It took hundreds of thousands of years for the world population to grow to 1 billion. In 2011, the global population reached the 7 billion mark, and today, it stands at about 7.5 billion (UNPF, 2017). These trends will have far-reaching implications for generations to come. With demand for resources increasing exponentially, experts sound warnings about looming shortages. Not only reserves of key elements -such as gold or silver- could be depleted within 50 years, but also arable surfaced would continue to disappear. Therefore, rethinking how our model functions is of high-priority.
Traditional business models are mostly built on the presumption of cheap, unlimited natural resources which manufacturers take to make products that are consumed and then disposed. This is our most spread system, the linear one, in which we “take, produce, consume and dispose”. According to McKinsey (2014) there is a yearly 80% of unrecovered materials from the $3.2 trillion worth that are used only in consumer goods. Efficiency would increase if consumers and organizations thought twice about the end of products’ lifecycles and how to extract the embedded costs of the materials within the products.
What used to be regarded as “waste” can be turned into a resource.
Waste becomes the source of growth for something new. This model conceives waste as a raw material, based on the reintroduction of materials in the system, combining recycling, reuse and renewable energy and biomimicry.
Production of goods operates like a natural system.
Circular economy is a generic term for a restorative industrial economic model. It stands from the basis that our systems should work like organisms, processing nutrients that can be fed back into the cycle, hence the “restorative” term used. This framework takes insight from living systems and draws from a number of more specific approaches including biomimicry (mimicking nature), industrial ecology and cradle to cradle.
Design and production are made with the end of the product lifecycle in mind and taking into account the materials involved.
William McDonough is an architect, designer and thought leader, and co-creator of the Cradle to Cradle framework, which provides the principles to design eco-effective solutions on the basis of safer materials that can be perpetually cycle back to the technical or biological ecosystems. In this video, he discusses design innovation, a core aspect of the principles of a circular economy.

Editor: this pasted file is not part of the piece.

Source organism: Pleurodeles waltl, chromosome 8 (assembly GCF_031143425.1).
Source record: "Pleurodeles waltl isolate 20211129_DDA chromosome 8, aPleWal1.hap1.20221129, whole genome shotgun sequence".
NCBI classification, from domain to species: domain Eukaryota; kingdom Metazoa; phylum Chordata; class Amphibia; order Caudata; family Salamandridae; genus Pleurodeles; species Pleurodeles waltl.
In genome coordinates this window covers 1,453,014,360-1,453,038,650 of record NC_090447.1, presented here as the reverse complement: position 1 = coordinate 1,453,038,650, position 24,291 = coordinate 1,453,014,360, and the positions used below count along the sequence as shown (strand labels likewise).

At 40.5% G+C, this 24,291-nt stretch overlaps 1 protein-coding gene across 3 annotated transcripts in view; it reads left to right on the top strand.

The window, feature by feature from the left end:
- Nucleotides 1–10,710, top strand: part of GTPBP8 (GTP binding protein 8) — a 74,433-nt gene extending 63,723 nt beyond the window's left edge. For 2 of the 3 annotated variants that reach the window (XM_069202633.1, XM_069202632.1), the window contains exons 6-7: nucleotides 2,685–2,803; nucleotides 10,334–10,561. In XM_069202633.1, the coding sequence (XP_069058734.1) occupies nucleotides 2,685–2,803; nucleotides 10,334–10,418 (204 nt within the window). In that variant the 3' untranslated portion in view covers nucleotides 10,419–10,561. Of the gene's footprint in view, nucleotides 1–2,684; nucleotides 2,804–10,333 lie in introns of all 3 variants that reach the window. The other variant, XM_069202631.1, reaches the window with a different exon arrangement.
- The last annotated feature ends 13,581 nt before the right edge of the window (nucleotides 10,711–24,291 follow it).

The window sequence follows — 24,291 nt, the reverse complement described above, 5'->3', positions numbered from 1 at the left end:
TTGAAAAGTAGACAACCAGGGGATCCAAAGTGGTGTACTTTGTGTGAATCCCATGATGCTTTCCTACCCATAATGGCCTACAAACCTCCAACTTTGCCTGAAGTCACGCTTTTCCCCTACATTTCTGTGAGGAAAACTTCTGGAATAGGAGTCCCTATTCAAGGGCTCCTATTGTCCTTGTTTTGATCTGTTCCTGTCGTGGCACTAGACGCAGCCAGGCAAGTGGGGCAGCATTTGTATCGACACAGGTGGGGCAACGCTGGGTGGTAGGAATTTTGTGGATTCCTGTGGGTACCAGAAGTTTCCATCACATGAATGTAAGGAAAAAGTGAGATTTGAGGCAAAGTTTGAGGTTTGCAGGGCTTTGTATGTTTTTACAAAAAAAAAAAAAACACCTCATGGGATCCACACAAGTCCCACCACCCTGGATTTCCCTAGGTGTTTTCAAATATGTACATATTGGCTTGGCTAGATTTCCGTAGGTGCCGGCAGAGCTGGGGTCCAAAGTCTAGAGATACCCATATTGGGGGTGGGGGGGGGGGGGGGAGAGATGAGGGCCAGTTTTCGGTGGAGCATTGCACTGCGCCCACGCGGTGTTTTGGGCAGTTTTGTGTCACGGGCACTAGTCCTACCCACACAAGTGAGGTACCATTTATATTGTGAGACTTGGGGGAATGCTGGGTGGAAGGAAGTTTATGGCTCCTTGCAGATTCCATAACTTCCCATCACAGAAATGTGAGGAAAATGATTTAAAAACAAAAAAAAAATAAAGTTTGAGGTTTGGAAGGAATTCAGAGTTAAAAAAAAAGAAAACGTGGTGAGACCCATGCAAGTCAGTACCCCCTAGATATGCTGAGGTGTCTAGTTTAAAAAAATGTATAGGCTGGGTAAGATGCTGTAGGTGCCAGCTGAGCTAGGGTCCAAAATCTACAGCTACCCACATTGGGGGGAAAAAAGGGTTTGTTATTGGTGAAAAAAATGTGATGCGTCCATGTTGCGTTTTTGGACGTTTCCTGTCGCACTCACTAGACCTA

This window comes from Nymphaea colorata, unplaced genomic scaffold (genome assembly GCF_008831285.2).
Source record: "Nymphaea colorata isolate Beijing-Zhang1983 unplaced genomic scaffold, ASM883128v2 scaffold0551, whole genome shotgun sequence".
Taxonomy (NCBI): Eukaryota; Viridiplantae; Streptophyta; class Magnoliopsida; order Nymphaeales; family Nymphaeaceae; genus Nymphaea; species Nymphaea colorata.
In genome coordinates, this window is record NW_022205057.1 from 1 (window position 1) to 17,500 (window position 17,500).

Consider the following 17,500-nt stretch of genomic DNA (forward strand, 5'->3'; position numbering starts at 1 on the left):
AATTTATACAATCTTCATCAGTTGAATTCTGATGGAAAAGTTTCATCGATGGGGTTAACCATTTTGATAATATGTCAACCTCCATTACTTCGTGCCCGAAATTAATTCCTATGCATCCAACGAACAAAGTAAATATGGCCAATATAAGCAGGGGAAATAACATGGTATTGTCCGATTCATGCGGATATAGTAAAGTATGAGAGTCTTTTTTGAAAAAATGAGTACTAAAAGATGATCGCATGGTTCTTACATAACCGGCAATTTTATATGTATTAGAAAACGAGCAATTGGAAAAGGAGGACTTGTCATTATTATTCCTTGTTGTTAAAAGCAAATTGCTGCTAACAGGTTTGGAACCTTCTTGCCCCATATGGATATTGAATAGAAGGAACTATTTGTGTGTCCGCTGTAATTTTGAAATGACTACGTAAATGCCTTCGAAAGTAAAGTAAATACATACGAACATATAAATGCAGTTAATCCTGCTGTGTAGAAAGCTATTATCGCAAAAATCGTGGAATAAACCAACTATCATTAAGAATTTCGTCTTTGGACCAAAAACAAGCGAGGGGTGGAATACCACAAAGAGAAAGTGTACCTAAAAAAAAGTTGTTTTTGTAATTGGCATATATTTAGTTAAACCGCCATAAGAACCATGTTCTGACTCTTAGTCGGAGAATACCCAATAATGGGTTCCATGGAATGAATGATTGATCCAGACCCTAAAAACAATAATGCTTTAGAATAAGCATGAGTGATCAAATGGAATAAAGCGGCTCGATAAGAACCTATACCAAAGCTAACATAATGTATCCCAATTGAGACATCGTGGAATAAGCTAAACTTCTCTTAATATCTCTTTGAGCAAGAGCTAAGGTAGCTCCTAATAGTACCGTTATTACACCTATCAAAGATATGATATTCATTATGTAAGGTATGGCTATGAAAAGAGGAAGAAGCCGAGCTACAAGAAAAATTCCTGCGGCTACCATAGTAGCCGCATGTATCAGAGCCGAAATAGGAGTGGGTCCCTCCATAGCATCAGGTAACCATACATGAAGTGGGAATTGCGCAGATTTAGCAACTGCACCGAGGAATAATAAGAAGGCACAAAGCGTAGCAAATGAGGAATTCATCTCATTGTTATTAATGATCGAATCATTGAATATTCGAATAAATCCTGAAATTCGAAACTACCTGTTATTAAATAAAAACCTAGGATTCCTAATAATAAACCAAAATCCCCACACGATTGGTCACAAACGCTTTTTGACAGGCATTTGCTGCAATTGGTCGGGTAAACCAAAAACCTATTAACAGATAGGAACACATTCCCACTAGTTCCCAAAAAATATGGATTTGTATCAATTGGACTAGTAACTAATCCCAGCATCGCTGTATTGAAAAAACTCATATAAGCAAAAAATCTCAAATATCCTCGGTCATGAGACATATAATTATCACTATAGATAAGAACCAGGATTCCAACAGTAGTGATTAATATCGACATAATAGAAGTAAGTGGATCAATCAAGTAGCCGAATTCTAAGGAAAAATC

As McDonough explains, within this economic model, material flows are of two types, biological or technical. Biological nutrients are designed to re-enter the biosphere safely while technical nutrients are designed to circulate at high quality without entering the biosphere.
The Circular Economy label can be applied to different schools of thought that share the same key principles. But it has been the Ellen MacArthur Foundation, an independent charity established in 2010, who has lately created a framework for systems level re-design and at the same time outlined the opportunity of harnessing innovation through this restorative model.
There’s a world of opportunity to re-think and re-design the way we produce and consume.
As a result of our throwaway society, natural resources are being depleted at an accelerating rate. With upwards of 9 billion people on the planet by 2030, and this new model’s potential of unlocking $4.5 trillion growth, the circular economy is the world’s largest opportunity (Accenture, 2016).
At the CEC network and event platform, we trust there is a solution to have economic growth while healing our planet, and this is to move from living in a linear model -based on the obtention of resources, production and waste- to a circular one.